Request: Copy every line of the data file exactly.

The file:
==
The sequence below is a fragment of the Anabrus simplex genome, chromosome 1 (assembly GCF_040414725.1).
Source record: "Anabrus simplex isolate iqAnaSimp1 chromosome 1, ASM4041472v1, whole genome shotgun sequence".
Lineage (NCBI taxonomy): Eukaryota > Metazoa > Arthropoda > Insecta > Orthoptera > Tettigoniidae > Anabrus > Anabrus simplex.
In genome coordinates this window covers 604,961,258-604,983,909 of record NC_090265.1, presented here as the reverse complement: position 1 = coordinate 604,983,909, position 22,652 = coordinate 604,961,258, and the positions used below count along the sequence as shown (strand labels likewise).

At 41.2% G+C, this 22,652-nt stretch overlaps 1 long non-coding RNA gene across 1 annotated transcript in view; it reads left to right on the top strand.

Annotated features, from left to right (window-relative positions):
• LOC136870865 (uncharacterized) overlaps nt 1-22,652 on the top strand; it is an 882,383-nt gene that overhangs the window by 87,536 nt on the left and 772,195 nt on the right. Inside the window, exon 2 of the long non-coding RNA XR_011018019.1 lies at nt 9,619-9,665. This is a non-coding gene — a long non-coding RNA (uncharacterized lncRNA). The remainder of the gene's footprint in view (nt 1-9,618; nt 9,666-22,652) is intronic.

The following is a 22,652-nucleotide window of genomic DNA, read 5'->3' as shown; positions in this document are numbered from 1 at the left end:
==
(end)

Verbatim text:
The sequence below is a fragment of the Anabrus simplex genome, chromosome 1 (assembly GCF_040414725.1).
Source record: "Anabrus simplex isolate iqAnaSimp1 chromosome 1, ASM4041472v1, whole genome shotgun sequence".
Lineage (NCBI taxonomy): Eukaryota > Metazoa > Arthropoda > Insecta > Orthoptera > Tettigoniidae > Anabrus > Anabrus simplex.
In genome coordinates this window covers 604,961,258-604,983,909 of record NC_090265.1, presented here as the reverse complement: position 1 = coordinate 604,983,909, position 22,652 = coordinate 604,961,258, and the positions used below count along the sequence as shown (strand labels likewise).

At 41.2% G+C, this 22,652-nt stretch overlaps 1 long non-coding RNA gene across 1 annotated transcript in view; it reads left to right on the top strand.

Annotated features, from left to right (window-relative positions):
• LOC136870865 (uncharacterized) overlaps nt 1-22,652 on the top strand; it is an 882,383-nt gene that overhangs the window by 87,536 nt on the left and 772,195 nt on the right. Inside the window, exon 2 of the long non-coding RNA XR_011018019.1 lies at nt 9,619-9,665. This is a non-coding gene — a long non-coding RNA (uncharacterized lncRNA). The remainder of the gene's footprint in view (nt 1-9,618; nt 9,666-22,652) is intronic.

The following is a 22,652-nucleotide window of genomic DNA, read 5'->3' as shown; positions in this document are numbered from 1 at the left end: